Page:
source: Occupational Information Network: Electrical Power-Line Installers and Repairers  updated July 2012
     


    Interests
    for Electrical Power-Line Installers and Repairers
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  • Realistic - Realistic occupations frequently involve work activities that include practical, hands-on problems and solutions. They often deal with plants, animals, and real-world materials like wood, tools, and machinery. Many of the occupations require working outside, and do not involve a lot of paperwork or working closely with others.
     
  • Investigative - Investigative occupations frequently involve working with ideas, and require an extensive amount of thinking. These occupations can involve searching for facts and figuring out problems mentally.
     
  • Conventional - Conventional occupations frequently involve following set procedures and routines. These occupations can include working with data and details more than with ideas. Usually there is a clear line of authority to follow.
     
    source: Occupational Information Network: Electrical Power-Line Installers and Repairers  updated June 2008
     


    Work Styles
    for Electrical Power-Line Installers and Repairers
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  • Dependability - Job requires being reliable, responsible, and dependable, and fulfilling obligations.
     
  • Attention to Detail - Job requires being careful about detail and thorough in completing work tasks.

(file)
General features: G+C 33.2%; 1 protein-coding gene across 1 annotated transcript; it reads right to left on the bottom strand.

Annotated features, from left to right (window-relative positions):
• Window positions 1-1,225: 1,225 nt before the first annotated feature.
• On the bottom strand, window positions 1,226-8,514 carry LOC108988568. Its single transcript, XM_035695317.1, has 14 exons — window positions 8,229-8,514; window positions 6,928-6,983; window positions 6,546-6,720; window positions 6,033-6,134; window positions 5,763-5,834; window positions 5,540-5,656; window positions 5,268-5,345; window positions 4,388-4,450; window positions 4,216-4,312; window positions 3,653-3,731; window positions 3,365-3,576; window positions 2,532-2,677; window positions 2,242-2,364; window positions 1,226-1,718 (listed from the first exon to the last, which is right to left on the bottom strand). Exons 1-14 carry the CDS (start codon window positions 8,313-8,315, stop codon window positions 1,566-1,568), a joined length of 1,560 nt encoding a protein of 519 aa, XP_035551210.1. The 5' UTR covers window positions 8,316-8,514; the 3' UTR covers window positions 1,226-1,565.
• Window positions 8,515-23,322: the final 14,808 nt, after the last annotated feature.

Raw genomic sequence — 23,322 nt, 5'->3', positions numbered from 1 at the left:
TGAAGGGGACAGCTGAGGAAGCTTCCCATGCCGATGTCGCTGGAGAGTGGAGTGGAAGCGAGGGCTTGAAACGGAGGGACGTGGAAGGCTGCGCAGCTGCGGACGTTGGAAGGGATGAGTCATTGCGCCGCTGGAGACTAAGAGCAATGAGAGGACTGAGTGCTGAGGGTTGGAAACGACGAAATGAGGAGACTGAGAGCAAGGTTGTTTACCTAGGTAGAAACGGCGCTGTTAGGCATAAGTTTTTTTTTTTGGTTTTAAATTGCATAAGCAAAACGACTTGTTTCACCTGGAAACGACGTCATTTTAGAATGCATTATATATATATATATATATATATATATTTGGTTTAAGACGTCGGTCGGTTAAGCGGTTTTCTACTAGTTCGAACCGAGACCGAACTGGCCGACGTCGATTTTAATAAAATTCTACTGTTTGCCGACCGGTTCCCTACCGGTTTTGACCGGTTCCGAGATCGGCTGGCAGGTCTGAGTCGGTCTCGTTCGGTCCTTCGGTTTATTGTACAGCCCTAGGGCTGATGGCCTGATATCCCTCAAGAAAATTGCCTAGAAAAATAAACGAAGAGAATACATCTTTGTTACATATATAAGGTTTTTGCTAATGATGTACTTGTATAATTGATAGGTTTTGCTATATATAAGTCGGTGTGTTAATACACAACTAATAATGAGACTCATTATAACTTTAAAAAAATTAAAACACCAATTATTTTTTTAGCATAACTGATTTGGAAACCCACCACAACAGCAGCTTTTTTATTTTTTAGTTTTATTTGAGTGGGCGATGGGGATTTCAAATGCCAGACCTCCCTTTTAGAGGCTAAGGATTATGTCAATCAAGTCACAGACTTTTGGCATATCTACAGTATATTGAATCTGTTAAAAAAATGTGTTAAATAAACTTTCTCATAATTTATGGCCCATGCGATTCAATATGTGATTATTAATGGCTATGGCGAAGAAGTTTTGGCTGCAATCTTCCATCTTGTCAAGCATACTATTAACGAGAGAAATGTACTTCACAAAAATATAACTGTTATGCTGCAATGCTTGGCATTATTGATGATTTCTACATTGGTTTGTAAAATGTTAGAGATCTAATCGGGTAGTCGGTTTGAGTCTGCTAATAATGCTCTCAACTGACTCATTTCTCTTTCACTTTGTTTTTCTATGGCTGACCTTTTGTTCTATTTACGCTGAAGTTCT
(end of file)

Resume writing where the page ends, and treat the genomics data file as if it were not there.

• Self Control - Job requires maintaining composure, keeping emotions in check, controlling anger, and avoiding aggressive behavior, even in very difficult situations.
     
  • Leadership - Job requires a willingness to lead, take charge, and offer opinions and direction.
     
  • Cooperation - Job requires being pleasant with others on the job and displaying a good-natured, cooperative attitude.
     
  • Adaptability/Flexibility - Job requires being open to change (positive or negative) and to considerable variety in the workplace.
     
  • Stress Tolerance - Job requires accepting criticism and dealing calmly and effectively with high stress situations.
     
  • Initiative - Job requires a willingness to take on responsibilities and challenges.
     
  • Integrity - Job requires being honest and ethical.
     
  • Independence - Job requires developing one's own ways of doing things, guiding oneself with little or no supervision, and depending on oneself to get things done.
     
    source: Occupational Information Network: Electrical Power-Line Installers and Repairers  updated July 2012
     


    State of Vermont License Information
    that may be required for Electrical Power-Line Installers and Repairers
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    No state licenses listed for this occupation.
     


    Education and Training Requirements
    for Electrical Power-Line Installers and Repairers